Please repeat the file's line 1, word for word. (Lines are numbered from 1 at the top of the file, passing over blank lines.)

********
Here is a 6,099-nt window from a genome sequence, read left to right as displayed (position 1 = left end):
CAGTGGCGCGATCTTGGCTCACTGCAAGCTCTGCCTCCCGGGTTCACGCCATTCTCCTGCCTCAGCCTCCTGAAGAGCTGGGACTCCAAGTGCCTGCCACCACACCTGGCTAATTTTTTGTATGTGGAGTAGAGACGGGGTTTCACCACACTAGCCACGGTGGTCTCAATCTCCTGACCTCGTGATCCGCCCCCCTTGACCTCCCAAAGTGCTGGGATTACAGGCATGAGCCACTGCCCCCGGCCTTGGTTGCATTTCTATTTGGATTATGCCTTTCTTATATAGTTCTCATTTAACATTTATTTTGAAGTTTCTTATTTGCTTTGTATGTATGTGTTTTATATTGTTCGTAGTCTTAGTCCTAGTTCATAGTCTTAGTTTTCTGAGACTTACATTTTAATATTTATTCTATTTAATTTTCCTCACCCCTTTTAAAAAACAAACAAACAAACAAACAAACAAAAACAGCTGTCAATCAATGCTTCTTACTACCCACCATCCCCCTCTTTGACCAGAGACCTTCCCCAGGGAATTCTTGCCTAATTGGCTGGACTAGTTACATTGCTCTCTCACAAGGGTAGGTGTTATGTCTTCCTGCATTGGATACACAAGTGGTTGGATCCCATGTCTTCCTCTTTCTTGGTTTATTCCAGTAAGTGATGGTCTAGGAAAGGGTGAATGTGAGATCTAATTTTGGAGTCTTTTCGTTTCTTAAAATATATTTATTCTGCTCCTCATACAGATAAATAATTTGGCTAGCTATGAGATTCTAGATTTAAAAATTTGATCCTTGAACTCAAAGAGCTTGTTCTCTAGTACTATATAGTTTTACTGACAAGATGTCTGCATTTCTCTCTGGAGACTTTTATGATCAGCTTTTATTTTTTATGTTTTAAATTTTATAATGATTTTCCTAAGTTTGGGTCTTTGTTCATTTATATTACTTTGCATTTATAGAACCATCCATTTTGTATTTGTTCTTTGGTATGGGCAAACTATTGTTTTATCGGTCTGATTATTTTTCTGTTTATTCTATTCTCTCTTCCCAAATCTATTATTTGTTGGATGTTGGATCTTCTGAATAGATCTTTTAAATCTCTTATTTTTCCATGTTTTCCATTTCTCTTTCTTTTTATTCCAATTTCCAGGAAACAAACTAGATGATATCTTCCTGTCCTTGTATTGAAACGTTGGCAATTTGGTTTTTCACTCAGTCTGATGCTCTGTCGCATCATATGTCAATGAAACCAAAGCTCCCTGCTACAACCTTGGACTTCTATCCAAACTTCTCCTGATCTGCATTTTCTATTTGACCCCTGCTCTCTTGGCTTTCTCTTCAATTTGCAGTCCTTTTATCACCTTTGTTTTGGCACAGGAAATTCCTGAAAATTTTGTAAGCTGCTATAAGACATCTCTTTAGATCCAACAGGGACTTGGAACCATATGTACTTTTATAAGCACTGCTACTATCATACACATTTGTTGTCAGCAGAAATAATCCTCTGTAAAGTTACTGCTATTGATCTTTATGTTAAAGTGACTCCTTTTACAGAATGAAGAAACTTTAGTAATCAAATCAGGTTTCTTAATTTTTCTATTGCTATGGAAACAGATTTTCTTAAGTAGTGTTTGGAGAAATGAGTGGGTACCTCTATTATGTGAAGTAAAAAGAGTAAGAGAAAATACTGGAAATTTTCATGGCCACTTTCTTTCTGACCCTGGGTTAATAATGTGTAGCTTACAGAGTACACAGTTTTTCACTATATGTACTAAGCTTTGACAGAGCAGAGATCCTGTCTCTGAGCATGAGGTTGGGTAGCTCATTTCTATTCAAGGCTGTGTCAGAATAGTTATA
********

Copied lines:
Here is a 6,099-nt window from a genome sequence, read left to right as displayed (position 1 = left end):